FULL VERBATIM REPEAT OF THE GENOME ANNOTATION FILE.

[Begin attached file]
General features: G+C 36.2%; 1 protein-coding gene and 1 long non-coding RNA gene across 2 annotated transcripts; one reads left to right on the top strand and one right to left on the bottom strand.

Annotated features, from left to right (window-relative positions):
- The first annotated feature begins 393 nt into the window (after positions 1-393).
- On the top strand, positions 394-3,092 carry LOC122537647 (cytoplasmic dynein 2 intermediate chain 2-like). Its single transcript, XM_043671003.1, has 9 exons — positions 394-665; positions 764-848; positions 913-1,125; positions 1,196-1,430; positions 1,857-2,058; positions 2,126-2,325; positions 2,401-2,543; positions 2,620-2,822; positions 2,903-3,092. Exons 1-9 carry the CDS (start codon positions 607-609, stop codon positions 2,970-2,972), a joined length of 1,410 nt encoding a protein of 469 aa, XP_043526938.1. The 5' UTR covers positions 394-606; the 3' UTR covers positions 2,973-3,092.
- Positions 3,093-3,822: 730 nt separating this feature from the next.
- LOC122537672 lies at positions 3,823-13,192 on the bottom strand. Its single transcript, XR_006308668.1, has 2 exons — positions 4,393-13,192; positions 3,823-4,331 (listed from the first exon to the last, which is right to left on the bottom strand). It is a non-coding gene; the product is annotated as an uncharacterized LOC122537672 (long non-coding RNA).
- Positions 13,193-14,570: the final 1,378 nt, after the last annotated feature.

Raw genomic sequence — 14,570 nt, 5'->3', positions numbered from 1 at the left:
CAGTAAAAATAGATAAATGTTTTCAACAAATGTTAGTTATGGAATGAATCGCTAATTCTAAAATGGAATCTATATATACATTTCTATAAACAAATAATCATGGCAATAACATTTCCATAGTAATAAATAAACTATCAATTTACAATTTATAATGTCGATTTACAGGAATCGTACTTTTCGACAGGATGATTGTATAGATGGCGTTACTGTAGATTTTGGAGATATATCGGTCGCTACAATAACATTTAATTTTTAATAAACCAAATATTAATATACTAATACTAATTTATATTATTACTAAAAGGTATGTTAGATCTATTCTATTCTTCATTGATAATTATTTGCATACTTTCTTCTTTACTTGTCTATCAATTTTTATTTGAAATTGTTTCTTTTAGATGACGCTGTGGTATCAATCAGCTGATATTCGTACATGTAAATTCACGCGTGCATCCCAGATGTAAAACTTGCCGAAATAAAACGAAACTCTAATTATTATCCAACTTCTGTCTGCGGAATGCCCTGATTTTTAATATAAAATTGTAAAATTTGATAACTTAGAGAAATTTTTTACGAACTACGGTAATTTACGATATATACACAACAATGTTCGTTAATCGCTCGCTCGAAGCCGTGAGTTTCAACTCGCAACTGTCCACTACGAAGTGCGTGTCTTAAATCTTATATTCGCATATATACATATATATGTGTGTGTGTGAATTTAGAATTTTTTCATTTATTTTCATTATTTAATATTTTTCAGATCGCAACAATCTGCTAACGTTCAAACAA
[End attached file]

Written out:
General features: G+C 36.2%; 1 protein-coding gene and 1 long non-coding RNA gene across 2 annotated transcripts; one reads left to right on the top strand and one right to left on the bottom strand.

Annotated features, from left to right (window-relative positions):
- The first annotated feature begins 393 nt into the window (after positions 1-393).
- On the top strand, positions 394-3,092 carry LOC122537647 (cytoplasmic dynein 2 intermediate chain 2-like). Its single transcript, XM_043671003.1, has 9 exons — positions 394-665; positions 764-848; positions 913-1,125; positions 1,196-1,430; positions 1,857-2,058; positions 2,126-2,325; positions 2,401-2,543; positions 2,620-2,822; positions 2,903-3,092. Exons 1-9 carry the CDS (start codon positions 607-609, stop codon positions 2,970-2,972), a joined length of 1,410 nt encoding a protein of 469 aa, XP_043526938.1. The 5' UTR covers positions 394-606; the 3' UTR covers positions 2,973-3,092.
- Positions 3,093-3,822: 730 nt separating this feature from the next.
- LOC122537672 lies at positions 3,823-13,192 on the bottom strand. Its single transcript, XR_006308668.1, has 2 exons — positions 4,393-13,192; positions 3,823-4,331 (listed from the first exon to the last, which is right to left on the bottom strand). It is a non-coding gene; the product is annotated as an uncharacterized LOC122537672 (long non-coding RNA).
- Positions 13,193-14,570: the final 1,378 nt, after the last annotated feature.

Raw genomic sequence — 14,570 nt, 5'->3', positions numbered from 1 at the left:
CAGTAAAAATAGATAAATGTTTTCAACAAATGTTAGTTATGGAATGAATCGCTAATTCTAAAATGGAATCTATATATACATTTCTATAAACAAATAATCATGGCAATAACATTTCCATAGTAATAAATAAACTATCAATTTACAATTTATAATGTCGATTTACAGGAATCGTACTTTTCGACAGGATGATTGTATAGATGGCGTTACTGTAGATTTTGGAGATATATCGGTCGCTACAATAACATTTAATTTTTAATAAACCAAATATTAATATACTAATACTAATTTATATTATTACTAAAAGGTATGTTAGATCTATTCTATTCTTCATTGATAATTATTTGCATACTTTCTTCTTTACTTGTCTATCAATTTTTATTTGAAATTGTTTCTTTTAGATGACGCTGTGGTATCAATCAGCTGATATTCGTACATGTAAATTCACGCGTGCATCCCAGATGTAAAACTTGCCGAAATAAAACGAAACTCTAATTATTATCCAACTTCTGTCTGCGGAATGCCCTGATTTTTAATATAAAATTGTAAAATTTGATAACTTAGAGAAATTTTTTACGAACTACGGTAATTTACGATATATACACAACAATGTTCGTTAATCGCTCGCTCGAAGCCGTGAGTTTCAACTCGCAACTGTCCACTACGAAGTGCGTGTCTTAAATCTTATATTCGCATATATACATATATATGTGTGTGTGTGAATTTAGAATTTTTTCATTTATTTTCATTATTTAATATTTTTCAGATCGCAACAATCTGCTAACGTTCAAACAA